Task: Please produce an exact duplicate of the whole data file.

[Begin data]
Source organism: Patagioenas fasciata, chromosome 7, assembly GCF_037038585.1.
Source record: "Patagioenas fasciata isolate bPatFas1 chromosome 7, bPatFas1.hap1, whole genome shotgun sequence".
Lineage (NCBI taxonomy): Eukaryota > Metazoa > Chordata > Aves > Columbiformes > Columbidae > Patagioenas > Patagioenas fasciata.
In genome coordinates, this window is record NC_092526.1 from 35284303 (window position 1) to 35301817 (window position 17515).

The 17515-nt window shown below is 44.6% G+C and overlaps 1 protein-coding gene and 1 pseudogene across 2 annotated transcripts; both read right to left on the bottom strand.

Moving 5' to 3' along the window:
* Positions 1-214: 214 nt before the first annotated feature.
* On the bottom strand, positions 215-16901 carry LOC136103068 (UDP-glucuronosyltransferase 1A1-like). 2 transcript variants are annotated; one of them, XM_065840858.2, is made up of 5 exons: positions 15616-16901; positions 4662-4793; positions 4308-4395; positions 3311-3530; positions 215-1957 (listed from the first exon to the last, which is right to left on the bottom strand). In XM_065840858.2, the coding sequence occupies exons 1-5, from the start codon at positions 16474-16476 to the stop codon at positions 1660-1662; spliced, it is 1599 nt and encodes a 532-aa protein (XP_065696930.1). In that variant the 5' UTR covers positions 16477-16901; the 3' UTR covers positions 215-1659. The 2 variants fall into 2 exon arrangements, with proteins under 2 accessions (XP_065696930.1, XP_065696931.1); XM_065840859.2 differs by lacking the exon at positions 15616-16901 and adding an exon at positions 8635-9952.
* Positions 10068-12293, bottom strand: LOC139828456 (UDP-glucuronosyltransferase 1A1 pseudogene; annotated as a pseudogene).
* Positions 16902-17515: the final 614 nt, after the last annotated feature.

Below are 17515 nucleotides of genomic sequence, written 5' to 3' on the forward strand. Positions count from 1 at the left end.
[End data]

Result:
Source organism: Patagioenas fasciata, chromosome 7, assembly GCF_037038585.1.
Source record: "Patagioenas fasciata isolate bPatFas1 chromosome 7, bPatFas1.hap1, whole genome shotgun sequence".
Lineage (NCBI taxonomy): Eukaryota > Metazoa > Chordata > Aves > Columbiformes > Columbidae > Patagioenas > Patagioenas fasciata.
In genome coordinates, this window is record NC_092526.1 from 35284303 (window position 1) to 35301817 (window position 17515).

The 17515-nt window shown below is 44.6% G+C and overlaps 1 protein-coding gene and 1 pseudogene across 2 annotated transcripts; both read right to left on the bottom strand.

Moving 5' to 3' along the window:
* Positions 1-214: 214 nt before the first annotated feature.
* On the bottom strand, positions 215-16901 carry LOC136103068 (UDP-glucuronosyltransferase 1A1-like). 2 transcript variants are annotated; one of them, XM_065840858.2, is made up of 5 exons: positions 15616-16901; positions 4662-4793; positions 4308-4395; positions 3311-3530; positions 215-1957 (listed from the first exon to the last, which is right to left on the bottom strand). In XM_065840858.2, the coding sequence occupies exons 1-5, from the start codon at positions 16474-16476 to the stop codon at positions 1660-1662; spliced, it is 1599 nt and encodes a 532-aa protein (XP_065696930.1). In that variant the 5' UTR covers positions 16477-16901; the 3' UTR covers positions 215-1659. The 2 variants fall into 2 exon arrangements, with proteins under 2 accessions (XP_065696930.1, XP_065696931.1); XM_065840859.2 differs by lacking the exon at positions 15616-16901 and adding an exon at positions 8635-9952.
* Positions 10068-12293, bottom strand: LOC139828456 (UDP-glucuronosyltransferase 1A1 pseudogene; annotated as a pseudogene).
* Positions 16902-17515: the final 614 nt, after the last annotated feature.

Below are 17515 nucleotides of genomic sequence, written 5' to 3' on the forward strand. Positions count from 1 at the left end.